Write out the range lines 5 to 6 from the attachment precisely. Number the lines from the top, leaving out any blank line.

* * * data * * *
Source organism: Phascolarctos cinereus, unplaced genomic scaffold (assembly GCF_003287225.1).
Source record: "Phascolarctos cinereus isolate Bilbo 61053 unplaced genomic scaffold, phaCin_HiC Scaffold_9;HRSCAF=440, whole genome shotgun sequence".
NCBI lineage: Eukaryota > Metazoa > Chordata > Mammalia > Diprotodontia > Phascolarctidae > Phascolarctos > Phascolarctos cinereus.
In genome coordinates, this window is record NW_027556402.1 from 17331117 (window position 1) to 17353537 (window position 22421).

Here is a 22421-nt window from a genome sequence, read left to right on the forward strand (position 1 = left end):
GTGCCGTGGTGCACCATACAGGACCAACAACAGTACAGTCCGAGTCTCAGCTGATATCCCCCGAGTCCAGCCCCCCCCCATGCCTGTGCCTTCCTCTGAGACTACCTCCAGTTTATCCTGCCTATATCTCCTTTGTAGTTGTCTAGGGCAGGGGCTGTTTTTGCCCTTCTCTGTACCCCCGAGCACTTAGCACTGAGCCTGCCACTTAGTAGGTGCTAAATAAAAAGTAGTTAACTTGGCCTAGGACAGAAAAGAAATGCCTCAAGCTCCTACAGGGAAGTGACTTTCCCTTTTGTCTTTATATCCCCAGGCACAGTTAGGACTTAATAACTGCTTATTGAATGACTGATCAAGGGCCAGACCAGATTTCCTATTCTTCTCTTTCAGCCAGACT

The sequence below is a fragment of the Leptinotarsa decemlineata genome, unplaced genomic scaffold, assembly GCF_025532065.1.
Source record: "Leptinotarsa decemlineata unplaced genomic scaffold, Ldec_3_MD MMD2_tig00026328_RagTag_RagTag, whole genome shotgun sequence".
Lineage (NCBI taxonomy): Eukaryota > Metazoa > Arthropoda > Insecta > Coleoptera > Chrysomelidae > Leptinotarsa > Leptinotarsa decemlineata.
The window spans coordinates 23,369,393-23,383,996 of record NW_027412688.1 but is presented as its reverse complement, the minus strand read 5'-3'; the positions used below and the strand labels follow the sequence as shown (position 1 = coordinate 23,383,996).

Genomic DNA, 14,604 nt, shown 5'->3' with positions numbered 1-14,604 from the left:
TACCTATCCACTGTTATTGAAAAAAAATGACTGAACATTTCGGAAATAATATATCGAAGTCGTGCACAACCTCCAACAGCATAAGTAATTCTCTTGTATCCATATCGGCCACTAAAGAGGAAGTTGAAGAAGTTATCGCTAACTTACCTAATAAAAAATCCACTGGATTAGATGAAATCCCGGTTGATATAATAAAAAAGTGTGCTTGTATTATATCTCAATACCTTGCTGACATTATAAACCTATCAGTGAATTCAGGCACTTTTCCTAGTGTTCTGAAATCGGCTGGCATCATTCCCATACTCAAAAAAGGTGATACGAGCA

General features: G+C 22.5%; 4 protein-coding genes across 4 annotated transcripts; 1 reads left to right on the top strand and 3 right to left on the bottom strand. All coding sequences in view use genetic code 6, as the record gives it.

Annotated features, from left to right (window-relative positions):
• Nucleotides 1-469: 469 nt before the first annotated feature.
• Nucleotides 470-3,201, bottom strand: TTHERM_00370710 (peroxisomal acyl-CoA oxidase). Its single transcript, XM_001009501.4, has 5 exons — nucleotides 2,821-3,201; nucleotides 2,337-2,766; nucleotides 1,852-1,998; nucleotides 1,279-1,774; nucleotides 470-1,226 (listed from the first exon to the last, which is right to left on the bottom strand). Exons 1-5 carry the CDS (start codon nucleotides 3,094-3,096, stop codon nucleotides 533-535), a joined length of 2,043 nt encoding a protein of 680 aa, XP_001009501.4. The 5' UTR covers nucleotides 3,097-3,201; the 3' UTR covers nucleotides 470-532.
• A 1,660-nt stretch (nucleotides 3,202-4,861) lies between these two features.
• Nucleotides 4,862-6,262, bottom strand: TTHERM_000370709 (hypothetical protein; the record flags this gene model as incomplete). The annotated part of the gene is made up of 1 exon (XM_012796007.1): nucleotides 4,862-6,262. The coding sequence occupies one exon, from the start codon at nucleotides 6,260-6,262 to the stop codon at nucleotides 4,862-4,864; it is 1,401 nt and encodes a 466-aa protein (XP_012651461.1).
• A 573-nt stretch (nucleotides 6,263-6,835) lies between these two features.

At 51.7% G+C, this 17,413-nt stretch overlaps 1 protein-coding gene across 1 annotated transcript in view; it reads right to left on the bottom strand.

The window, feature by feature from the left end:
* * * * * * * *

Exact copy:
Here is a 22421-nt window from a genome sequence, read left to right on the forward strand (position 1 = left end):
GTGCCGTGGTGCACCATACAGGACCAACAACAGTACAGTCCGAGTCTCAGCTGATATCCCCCGAGTCCAGCCCCCCCCCATGCCTGTGCCTTCCTCTGAGACTACCTCCAGTTTATCCTGCCTATATCTCCTTTGTAGTTGTCTAGGGCAGGGGCTGTTTTTGCCCTTCTCTGTACCCCCGAGCACTTAGCACTGAGCCTGCCACTTAGTAGGTGCTAAATAAAAAGTAGTTAACTTGGCCTAGGACAGAAAAGAAATGCCTCAAGCTCCTACAGGGAAGTGACTTTCCCTTTTGTCTTTATATCCCCAGGCACAGTTAGGACTTAATAACTGCTTATTGAATGACTGATCAAGGGCCAGACCAGATTTCCTATTCTTCTCTTTCAGCCAGACT